The cybersecurity battle is currently shifting from businesses to homes because homes have an increasing number of Internet-connected devices that don’t have the security protection that office networks have.
Consequently all the billions of connected devices are in danger of exposing users’ private data like user names, passwords and account numbers to cybercriminals and hackers – whether kids down the street or someone in Asia – can cause a great deal of damage and monitor eve-ry user’s activities.
Cujo is a simple yet powerful solution to keep homes safer by bringing business-level security to guard the home network.
It’s housed in a small cylinder-shaped box with a smile that is a smart firewall to keep home networks safe from cyber-attacks and hackers. It promises to protect “all of your wired and wireless Internet connected devices.”
Cujo CEO Einaras Gravrock said Cujo should be thought of as “an immunity system for your network.” The product, he said, brings enterprise-level security to the home network, helping protect against cyber-attacks the home’s vulnerable network and its connected devices – from PCs to smart lightbulbs to TVs to thermostats to baby monitors to smartphones.
The Cujo box looks nothing like the mad dog in the Stephen King novel and movie with the same name. It’s a small plastic cylinder-shaped unit with “eyes” that light up and which plugs into the home’s modem or router. An app shows viewers everything on their network. It continuously monitors all the devices connected to the home’s network and looks for suspicious file transfers or communications with distant IP addresses.
Cujo Continuously Analyzes Network Traffic in Real Time
Cujo continuously analyzes in real time the traffic on a network. It sends statistics on that data, but not the data, to the cloud for further analysis. To protect privacy and improve performance it does not send the contents to the cloud. If it detects a threat or even suspects a threat, it immediately tells the cloud what it has blocked, which results in the user getting a notification via Cujo’s mobile app on a smartphone or tablet. Users can manually override any of Cujo’s automatic blocks.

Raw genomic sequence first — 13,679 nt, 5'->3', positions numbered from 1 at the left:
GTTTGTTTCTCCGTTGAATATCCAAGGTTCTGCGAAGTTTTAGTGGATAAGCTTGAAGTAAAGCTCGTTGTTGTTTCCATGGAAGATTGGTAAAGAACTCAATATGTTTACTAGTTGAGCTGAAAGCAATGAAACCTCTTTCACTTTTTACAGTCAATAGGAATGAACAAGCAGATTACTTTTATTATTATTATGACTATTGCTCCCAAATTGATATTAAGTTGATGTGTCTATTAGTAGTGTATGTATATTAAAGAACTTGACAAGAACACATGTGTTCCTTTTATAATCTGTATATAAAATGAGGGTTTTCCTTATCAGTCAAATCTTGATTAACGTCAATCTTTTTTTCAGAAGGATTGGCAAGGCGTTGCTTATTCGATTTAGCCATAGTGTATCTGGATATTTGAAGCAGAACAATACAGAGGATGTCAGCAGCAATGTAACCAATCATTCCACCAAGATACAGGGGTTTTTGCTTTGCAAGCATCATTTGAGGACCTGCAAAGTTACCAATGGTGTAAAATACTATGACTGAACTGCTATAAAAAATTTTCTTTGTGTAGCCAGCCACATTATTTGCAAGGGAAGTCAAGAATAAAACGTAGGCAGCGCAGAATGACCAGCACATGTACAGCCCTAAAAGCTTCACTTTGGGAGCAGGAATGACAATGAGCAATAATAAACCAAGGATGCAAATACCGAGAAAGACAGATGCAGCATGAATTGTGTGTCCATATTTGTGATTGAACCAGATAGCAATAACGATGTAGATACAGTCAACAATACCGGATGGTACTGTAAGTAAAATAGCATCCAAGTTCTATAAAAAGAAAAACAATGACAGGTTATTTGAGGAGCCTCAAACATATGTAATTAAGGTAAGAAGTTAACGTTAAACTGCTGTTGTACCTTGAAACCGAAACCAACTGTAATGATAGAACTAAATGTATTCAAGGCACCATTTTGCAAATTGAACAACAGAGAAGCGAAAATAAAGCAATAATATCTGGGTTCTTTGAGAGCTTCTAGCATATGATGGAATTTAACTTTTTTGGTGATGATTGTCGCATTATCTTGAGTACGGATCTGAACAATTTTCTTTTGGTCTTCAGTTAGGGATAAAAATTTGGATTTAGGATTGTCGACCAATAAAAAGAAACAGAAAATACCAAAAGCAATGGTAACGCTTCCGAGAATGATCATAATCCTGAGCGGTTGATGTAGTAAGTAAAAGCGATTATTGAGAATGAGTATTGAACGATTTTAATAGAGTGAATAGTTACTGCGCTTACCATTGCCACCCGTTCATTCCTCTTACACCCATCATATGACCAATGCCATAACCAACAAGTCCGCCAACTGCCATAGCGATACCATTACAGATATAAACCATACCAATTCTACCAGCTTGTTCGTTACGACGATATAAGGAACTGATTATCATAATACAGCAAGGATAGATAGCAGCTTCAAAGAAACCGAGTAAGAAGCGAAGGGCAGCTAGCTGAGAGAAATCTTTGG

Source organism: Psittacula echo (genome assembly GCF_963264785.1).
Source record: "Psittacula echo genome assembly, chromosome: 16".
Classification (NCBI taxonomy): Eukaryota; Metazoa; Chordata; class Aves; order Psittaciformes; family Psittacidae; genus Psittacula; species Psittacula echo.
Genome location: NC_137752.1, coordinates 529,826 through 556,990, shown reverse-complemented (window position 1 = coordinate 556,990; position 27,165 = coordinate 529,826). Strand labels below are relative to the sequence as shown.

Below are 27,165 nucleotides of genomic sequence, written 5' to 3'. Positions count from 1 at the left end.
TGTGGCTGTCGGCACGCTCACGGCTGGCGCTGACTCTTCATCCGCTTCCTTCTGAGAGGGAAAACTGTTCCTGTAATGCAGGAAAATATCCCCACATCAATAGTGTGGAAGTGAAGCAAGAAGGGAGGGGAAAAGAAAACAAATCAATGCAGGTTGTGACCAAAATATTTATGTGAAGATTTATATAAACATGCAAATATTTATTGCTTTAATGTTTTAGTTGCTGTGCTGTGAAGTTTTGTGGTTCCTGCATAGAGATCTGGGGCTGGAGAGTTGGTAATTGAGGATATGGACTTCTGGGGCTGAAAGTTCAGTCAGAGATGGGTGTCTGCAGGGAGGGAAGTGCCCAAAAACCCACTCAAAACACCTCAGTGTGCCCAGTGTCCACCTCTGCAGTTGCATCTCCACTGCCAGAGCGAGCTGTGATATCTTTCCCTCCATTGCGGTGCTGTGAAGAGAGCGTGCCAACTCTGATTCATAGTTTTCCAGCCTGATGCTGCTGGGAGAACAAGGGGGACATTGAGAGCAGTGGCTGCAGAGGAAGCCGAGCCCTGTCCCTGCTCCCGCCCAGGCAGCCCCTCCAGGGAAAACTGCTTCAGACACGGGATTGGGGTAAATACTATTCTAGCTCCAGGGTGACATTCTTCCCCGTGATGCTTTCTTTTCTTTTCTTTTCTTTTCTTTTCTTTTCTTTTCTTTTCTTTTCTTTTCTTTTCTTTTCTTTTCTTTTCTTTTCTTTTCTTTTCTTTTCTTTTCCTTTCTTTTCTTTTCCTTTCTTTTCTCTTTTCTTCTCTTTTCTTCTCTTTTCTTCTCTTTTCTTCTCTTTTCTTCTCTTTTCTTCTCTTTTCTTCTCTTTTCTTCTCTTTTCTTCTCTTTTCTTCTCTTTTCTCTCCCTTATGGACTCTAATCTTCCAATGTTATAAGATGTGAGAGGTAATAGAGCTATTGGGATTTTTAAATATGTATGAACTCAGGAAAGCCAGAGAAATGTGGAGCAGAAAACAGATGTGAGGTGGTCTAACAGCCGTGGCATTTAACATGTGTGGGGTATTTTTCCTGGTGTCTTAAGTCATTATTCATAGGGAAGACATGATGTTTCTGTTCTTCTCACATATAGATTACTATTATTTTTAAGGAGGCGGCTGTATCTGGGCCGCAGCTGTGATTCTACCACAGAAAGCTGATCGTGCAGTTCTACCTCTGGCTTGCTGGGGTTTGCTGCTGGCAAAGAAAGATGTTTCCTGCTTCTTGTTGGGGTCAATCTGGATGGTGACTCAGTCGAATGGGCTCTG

The box sitting alongside other home devices
Cujo cites these statistics when justifying the purchase of its product:
– 55% of cyberattacks are unnoticed by commercial antivirus software, according to The Guardian
– 70% of connected devices are vulnerable to security threats, according to HP
– 75% is the success rate for home hackers getting into devices
– 90% of connected devices store personal information.
If the user goes to a bad site or if something bad comes to it, such as someone trying to access the user’s camera, it blocks the bad behavior and sends the user a notification. A typical warning is “We blocked an unauthorized attempt to access device ‘IP camera’ from [IP number].”
Gravrock says that in a connected home, someone hacking into a smart lightbulb can access to other devices such as cameras and PCs where they copy files or …
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